​RIAA Signs ISP Agreement To Block Illegal Music Downloading

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December 24, 2008

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The Recording Industry Association of America (RIAA) has endorsed a new agreement with various ISPs to fight music piracy. The new agreement will terminate service for customers who participate in illegal music activities.

“Part of the issue with infringement is for people to be aware that their actions are not anonymous,” Mitch Bainwol, RIAA Chairman and CEO, said in a statement.

The association has also agreed to end lawsuits against individuals who share music illegally. The RIAA has sued over 35,000 people since 2003, including single mothers, a dead person, and a 13-year-old girl.

“It has become abundantly clear that the carrot is far more important than the stick,” Eric Garland, president of BigChampagne LLC, said in a statement. BigChampagne is a piracy consulting company.

Most Internet users, especially new people getting online, are not aware that music pirating is illegal. Many people subscribe to services such as Apple iTunes or Rhapsody which charge a small fee for downloading music from the Internet. If the music doesn’t come from a subscription service, then it was downloaded illegally.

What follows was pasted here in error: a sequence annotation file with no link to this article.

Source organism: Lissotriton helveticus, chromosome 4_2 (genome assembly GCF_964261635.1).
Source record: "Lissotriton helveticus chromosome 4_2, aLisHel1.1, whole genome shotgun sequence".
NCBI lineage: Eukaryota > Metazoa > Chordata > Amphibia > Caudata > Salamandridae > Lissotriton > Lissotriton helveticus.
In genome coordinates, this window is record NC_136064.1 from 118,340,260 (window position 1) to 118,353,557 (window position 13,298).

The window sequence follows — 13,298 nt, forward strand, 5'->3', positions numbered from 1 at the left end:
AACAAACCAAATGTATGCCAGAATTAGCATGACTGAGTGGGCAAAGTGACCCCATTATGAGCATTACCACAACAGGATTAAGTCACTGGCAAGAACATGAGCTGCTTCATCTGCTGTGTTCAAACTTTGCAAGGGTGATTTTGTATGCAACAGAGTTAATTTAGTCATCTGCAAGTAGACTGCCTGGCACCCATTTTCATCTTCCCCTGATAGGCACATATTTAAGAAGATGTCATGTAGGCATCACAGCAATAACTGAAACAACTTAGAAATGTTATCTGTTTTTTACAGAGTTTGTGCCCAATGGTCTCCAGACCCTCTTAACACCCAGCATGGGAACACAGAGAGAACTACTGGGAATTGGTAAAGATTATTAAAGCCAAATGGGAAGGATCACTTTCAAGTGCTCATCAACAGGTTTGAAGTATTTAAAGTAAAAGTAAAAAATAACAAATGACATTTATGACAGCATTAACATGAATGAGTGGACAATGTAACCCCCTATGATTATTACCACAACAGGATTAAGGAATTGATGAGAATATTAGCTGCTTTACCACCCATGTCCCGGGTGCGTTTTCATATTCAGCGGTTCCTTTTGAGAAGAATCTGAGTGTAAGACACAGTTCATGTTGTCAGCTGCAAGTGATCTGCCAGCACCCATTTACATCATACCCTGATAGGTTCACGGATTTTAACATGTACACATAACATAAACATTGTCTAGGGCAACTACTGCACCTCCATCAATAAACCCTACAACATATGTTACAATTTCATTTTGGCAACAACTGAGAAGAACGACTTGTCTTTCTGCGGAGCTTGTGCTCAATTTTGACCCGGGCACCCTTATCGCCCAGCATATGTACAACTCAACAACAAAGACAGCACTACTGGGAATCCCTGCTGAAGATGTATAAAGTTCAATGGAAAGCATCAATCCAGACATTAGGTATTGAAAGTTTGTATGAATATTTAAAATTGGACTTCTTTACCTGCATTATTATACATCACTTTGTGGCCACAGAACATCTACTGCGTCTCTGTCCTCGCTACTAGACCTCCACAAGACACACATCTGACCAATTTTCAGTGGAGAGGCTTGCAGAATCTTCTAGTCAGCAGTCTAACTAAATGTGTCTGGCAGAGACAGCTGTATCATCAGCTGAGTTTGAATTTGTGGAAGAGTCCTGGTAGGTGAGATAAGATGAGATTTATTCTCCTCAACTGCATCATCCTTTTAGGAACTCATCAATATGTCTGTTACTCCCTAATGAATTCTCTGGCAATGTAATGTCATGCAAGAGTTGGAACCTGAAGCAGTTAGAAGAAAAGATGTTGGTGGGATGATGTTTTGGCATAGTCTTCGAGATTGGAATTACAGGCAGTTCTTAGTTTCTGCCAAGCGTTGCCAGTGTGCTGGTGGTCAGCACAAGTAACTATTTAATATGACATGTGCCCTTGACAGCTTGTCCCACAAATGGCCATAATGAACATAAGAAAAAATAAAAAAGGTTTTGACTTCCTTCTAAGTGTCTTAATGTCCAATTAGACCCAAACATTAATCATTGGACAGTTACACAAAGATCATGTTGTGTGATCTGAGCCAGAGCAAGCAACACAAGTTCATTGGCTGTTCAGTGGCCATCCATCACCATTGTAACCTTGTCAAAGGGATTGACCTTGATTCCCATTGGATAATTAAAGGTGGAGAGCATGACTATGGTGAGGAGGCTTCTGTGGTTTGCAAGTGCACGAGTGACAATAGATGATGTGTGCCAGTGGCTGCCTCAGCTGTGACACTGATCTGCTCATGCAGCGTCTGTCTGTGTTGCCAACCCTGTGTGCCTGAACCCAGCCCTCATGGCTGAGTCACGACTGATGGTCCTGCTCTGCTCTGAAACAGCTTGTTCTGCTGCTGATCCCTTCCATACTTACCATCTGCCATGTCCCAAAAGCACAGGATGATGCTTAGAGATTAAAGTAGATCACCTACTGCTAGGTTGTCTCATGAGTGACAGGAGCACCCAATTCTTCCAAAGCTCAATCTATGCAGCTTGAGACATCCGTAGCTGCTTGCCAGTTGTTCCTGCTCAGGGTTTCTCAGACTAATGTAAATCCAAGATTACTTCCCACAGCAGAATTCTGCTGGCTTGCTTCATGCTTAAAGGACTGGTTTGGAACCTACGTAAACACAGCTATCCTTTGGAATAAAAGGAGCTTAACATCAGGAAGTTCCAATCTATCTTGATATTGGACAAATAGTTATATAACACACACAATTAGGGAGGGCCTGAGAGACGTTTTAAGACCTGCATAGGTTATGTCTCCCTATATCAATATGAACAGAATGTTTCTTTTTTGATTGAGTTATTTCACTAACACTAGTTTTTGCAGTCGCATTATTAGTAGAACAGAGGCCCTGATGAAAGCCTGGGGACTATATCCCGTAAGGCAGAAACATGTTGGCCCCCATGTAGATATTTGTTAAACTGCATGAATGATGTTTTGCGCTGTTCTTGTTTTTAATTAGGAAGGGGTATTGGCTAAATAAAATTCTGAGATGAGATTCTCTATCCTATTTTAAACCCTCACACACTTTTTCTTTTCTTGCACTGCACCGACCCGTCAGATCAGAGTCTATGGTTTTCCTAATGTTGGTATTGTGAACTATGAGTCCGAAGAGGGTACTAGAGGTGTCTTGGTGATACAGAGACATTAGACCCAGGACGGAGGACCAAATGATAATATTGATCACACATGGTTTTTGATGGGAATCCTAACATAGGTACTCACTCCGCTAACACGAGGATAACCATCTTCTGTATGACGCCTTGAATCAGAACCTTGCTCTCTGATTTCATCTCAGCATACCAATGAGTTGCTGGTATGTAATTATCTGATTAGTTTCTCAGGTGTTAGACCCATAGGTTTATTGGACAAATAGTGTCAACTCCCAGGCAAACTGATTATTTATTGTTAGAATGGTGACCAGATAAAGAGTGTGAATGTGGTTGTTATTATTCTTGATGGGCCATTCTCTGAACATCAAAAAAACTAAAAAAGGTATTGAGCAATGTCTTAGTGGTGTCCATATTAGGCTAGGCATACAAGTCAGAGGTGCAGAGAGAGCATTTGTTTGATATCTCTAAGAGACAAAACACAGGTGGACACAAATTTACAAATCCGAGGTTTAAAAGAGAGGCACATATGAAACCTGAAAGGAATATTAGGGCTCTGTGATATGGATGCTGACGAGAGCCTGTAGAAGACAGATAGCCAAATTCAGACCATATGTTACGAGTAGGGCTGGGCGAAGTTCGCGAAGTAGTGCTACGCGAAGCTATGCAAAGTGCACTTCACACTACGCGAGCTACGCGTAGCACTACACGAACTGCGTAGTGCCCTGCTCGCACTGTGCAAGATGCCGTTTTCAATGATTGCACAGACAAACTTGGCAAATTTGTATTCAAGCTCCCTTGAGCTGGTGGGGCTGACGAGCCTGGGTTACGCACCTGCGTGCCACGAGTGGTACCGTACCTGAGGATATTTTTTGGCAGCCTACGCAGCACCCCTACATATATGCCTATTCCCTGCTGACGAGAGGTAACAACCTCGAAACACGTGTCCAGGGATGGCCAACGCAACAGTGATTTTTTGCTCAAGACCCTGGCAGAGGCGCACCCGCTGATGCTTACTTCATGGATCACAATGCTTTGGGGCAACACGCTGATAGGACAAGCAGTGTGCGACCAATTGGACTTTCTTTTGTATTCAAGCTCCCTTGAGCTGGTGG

Several parents have become victims after being served papers by the RIAA for downloading music illegally. It is usually someone else in the household that committed the act. It could be a spouse or child in the household.

Some parents who are still facing lawsuits say the decision to end the lawsuit practice is a good move.

“I’d give them credit for stopping what they’ve already been doing because it’s been so destructive,” Brian Toder, who represents a Minnesota mother being sued by the RIAA, said in a statement.

The lawsuits have been so fatal that even New York State Attorney General Andrew Cuomo got involved. In July, Cuomo began brokering an agreement between the RIAA and the Internet Service Providers that would address the piracy concerns.

“We wanted to end the litigation. It’s not helpful,” Steven Cohen, Cuomo’s chief of staff, said in a statement.

The average person sued by the RIAA had to pay $35,000 in restitutions.